DEARBORN HEIGHTS — After nearly a month of back-and-forth, tension-filled meetings and allegations, Mayor Bill Bazzi is addressing the water bill debacle in detail.
Council Chairwoman Denise Malinowski-Maxwell alleged that Bazzi had written off more than $30,000 worth of water bills for the Bellagio Banquet and Conference Center on Warren Rd. because the owners were “supporting Bazzi’s campaign.”
“Unfortunately, false information has been released and reckless accusations have been made about this matter,” Bazzi said. “These accusations have led to confusion, misunderstanding and residents questioning the method used for their own water bills. However, by looking at the facts, residents may rest assured that this was an isolated overbilling mistake by the city and that we moved quickly to correct the problem. In addition, we are implementing safeguards to prevent this from happening to another small business owner or resident.”
According to a press release received by The Arab American News, on Jan. 13, attorney Sam Fakih sent a letter to Malinowski-Maxwell, who was interim mayor at the time, regarding the water bill for Bellagio Banquets, LLC and Bellagio of Dearborn Heights, Inc. This was later followed by a second letter.
In his letters, Fakih objected to Bellagio’s water bill of $43,145.78 and requested a re-calculation of the bill, which he said appeared to have been issued in error.
Fakih explained that Bellagio, a large banquet facility that typically holds group gatherings and events, was forced to close its doors due to the COVID-19 pandemic and orders issued by the state of Michigan.
As mayor, I will work every day to protect our residents and small business owners. — Mayor Bill Bazzi
A review of Bellagio’s own records also showed that the billing cycle for September 2020 was only $169.64, which Fakih said made it unclear as to how the claimed balance could be in excess of $40,000.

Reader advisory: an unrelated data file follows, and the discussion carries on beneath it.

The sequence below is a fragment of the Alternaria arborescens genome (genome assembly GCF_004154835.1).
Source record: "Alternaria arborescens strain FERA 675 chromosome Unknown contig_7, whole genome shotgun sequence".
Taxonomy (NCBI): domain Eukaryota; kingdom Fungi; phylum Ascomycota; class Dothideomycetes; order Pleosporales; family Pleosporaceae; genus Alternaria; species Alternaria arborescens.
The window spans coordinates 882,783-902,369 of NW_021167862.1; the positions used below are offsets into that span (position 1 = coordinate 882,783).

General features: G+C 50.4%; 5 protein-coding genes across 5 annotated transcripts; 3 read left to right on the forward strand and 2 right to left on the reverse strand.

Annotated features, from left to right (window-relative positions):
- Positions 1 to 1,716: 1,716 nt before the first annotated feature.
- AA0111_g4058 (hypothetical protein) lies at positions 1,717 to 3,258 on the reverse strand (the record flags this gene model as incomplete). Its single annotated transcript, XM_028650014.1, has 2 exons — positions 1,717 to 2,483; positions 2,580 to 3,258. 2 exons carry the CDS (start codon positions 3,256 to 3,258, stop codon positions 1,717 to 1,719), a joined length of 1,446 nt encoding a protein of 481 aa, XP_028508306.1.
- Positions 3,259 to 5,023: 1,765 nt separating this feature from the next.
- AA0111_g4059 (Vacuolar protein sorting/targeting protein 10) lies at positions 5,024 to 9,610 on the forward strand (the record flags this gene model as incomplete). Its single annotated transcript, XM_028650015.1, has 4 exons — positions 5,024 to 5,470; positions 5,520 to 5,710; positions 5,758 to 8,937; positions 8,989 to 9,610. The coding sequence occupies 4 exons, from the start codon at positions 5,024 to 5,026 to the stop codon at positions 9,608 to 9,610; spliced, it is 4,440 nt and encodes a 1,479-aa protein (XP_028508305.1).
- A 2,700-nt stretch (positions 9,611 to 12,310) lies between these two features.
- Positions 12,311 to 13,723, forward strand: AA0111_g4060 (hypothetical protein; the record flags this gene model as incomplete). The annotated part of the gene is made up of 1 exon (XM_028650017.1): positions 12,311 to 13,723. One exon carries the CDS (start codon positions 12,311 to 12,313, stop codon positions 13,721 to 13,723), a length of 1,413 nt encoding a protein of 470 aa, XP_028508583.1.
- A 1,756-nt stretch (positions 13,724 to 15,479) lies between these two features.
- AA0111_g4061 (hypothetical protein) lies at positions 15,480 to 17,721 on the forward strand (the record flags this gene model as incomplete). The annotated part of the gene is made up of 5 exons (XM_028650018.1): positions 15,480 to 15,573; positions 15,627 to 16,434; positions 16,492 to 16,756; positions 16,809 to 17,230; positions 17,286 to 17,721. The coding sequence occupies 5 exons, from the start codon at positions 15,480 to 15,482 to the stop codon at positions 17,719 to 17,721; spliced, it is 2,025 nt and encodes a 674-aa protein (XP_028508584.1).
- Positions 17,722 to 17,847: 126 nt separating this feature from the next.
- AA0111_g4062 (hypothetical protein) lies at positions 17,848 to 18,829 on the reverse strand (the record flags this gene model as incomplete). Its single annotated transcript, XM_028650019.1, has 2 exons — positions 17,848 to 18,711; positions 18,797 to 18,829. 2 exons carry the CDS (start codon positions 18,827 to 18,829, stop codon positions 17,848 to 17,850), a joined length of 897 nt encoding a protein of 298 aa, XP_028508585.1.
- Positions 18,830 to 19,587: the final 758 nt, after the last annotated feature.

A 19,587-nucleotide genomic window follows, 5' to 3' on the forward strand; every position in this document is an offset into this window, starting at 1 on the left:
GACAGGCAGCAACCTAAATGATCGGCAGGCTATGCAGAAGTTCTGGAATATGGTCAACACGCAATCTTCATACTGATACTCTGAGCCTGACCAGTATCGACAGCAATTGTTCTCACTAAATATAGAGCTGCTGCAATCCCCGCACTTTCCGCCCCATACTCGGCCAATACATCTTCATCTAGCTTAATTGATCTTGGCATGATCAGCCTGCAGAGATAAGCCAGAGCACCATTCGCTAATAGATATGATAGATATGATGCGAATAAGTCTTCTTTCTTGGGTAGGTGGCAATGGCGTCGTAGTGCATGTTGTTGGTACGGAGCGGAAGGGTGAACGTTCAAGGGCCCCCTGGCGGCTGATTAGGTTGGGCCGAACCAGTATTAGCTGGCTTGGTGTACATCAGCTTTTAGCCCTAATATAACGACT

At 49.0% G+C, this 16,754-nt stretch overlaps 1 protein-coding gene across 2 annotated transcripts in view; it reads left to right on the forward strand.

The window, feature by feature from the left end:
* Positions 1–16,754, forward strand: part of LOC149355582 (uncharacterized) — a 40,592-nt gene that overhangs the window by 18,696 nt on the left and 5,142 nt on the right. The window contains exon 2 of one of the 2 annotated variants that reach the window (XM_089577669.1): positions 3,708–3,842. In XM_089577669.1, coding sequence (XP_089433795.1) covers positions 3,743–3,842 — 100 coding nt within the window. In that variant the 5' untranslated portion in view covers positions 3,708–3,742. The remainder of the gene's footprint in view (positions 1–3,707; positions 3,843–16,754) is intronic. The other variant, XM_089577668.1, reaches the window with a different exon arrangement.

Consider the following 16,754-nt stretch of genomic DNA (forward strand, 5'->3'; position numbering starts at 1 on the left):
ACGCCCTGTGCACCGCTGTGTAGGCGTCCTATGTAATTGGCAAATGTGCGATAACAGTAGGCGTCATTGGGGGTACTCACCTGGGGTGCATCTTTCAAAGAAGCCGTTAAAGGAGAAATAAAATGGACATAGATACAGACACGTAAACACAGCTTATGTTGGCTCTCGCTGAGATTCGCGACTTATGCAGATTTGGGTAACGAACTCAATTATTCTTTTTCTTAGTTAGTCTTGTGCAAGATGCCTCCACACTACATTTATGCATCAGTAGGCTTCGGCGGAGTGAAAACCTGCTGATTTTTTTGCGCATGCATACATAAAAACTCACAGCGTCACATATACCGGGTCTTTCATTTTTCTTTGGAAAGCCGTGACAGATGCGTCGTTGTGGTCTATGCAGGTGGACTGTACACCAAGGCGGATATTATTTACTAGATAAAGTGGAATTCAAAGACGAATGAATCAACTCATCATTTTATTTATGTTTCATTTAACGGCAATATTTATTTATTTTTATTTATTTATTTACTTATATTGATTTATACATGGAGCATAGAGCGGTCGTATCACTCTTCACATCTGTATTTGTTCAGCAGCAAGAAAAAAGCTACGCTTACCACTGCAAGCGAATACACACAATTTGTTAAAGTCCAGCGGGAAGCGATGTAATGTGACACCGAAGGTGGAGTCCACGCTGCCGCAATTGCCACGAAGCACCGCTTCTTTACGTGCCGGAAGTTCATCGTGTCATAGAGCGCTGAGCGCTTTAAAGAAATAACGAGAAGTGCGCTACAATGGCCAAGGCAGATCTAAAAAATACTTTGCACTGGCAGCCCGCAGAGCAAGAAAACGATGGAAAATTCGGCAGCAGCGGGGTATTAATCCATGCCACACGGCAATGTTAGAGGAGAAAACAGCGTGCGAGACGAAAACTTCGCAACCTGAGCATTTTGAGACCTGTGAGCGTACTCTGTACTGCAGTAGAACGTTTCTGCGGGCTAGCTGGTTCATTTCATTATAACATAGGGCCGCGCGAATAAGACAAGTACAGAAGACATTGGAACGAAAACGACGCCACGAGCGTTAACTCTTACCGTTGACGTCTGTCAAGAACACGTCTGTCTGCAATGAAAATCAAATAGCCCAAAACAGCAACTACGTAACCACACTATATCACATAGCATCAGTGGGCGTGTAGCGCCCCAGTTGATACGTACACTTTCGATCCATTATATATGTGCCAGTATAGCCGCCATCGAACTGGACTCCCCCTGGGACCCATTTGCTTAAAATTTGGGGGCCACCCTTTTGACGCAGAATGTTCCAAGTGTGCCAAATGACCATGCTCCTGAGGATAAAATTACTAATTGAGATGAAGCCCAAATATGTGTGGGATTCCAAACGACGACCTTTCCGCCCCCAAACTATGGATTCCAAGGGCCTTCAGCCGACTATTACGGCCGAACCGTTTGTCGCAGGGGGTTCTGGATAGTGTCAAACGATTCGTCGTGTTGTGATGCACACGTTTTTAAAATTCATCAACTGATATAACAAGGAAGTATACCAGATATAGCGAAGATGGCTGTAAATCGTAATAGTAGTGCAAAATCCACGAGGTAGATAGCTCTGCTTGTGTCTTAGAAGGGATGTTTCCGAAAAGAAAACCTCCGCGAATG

Fakih also said that the Bellagio had paid all of its water bills on time since opening for business and that prior to opening, it was under construction for years with little to no water usage.
On Feb. 8, Bazzi discussed the matter and the letters from Fakih with Corporation Counsel Gary Miotke and the city’s comptroller and deputy comptroller.
“Following my request for this issue to be investigated further, we were instructed that only about 800 units versus 3,200 units could be documented and verified,” Bazzi said. “This equated to a 400 percent difference in what was billed and what could be verified. Based on this, we were told that a documentable charge of only around $10,000 was due.”
City records showed that the Bellagio was billed in error and that most of the charges that were in dispute were based on a prior “estimate” that had taken place and the records also showed that the amount was an intentionally-set “high” estimate, according to the release.
Based on the information that had been discovered, Bazzi then instructed the appropriate departments to correct the incorrect bill.
“Correcting Bellagio’s water bill was the right thing to do,” Bazzi said. “As mayor, I will work every day to protect our residents and small business owners. When a mistake is made by City Hall that harms our residents physically or financially it is imperative that we address it as soon as possible, not play politics or mislead the public.”
Bazzi also said that the accusations that he waived the bill for his “supporters” is false.
“Some individuals have had political motives to make wild, unsubstantiated and false accusations about the correction of this water bill,” he said. “By paying attention to the documentable facts and using common sense, it’s clear that this water bill was justifiably and properly corrected. Again, in this case the city charged a small business owner, who was forced to close during the pandemic, 400 percent more than what could be documented.”
Despite the accusations and tensions this has caused, Bazzi said that he would make the same decision if he had to do it all over again.
“It was the right thing to do,” he said. “Our residents and small business owners should be able to count on their elected officials to correct obvious mistakes in city bills. My office will be working with Robert Conrad, our new DPW director, to review all water billing policies and procedures to ensure that this does not happen again. False and reckless accusations are a waste of city time and resources, in addition to causing chaos and confusion while misleading the public. This administration will not succumb to harmful political distractions and will continue to focus on the real issues at hand as we work for the best interest of our residents and small businesses.”
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